When HM The Queen abdicates at the Council of State on Sunday, 14 January 2024, it will be the first time in nearly 900 years that this has happened in Denmark – thus, it will be an extraordinary and historic event.

Photo: Kongehuset ©

The term “abdication” comes from the Latin word “abdicare”, which means that one relinquishes something.

The expression is traditionally used regarding the situation in which a sitting sovereign voluntarily gives up his or her throne or authority.

In some countries, it is the custom, or at least something that occurs, that the head of state makes room for the next generation by stepping down – abdicating.   

This is the case in, among other countries, The Netherlands, where four out of six sovereigns since the monarchy was established in 1813 have abdicated. This occurred most recently in 2013, when the then Queen Beatrix handed over the throne to her eldest son, His Majesty King Willem-Alexander, on Queen’s Day on 30 April. Queen Beatrix herself assumed the throne through the abdication of her mother, Queen Juliana, in 1980.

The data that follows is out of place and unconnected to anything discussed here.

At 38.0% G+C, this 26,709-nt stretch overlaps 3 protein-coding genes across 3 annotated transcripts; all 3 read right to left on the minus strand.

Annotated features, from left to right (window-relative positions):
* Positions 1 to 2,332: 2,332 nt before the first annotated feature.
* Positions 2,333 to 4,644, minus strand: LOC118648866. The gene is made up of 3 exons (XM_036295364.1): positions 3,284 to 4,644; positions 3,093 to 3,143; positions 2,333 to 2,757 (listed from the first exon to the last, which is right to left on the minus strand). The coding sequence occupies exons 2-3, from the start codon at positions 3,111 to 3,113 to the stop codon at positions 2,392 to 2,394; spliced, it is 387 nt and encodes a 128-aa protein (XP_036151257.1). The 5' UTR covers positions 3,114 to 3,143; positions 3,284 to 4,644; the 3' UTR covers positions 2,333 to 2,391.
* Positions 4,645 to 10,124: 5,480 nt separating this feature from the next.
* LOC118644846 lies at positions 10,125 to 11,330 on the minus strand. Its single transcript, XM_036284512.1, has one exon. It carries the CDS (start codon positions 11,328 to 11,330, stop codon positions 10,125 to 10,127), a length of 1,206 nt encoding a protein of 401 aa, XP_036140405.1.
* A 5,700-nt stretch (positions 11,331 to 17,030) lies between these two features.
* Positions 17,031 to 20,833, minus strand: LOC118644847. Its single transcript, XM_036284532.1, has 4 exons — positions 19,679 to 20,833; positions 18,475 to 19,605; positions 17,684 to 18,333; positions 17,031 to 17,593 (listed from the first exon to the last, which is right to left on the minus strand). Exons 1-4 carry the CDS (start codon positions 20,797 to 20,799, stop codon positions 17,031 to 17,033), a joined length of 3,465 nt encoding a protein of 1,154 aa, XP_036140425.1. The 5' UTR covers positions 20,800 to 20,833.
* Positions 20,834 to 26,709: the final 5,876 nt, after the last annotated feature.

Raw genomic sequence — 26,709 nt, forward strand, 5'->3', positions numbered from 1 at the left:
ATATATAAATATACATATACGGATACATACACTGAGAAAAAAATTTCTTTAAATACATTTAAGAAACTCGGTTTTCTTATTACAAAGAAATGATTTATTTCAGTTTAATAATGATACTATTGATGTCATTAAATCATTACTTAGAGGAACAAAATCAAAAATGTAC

Also in Belgium, Luxembourg and Spain, there are examples of the head of state stepping aside by abdication in recent times. 

In other countries, including Denmark, Norway and Sweden, there is no tradition of abdicating. The last time a Danish sovereign voluntarily gave up the throne before his death was thus in 1146, when the king Erik the 3rd Lam stepped down – to enter a monastery, in fact.

Even though abdication is therefore not Danish constitutional practice, the Act on Succession to the Throne of the Kingdom of Denmark presumes that abdication can take place, as § 6 of the act stipulates that the act’s other provisions – which are based on the death of the sovereign – also apply in case the sovereign relinquishes the throne.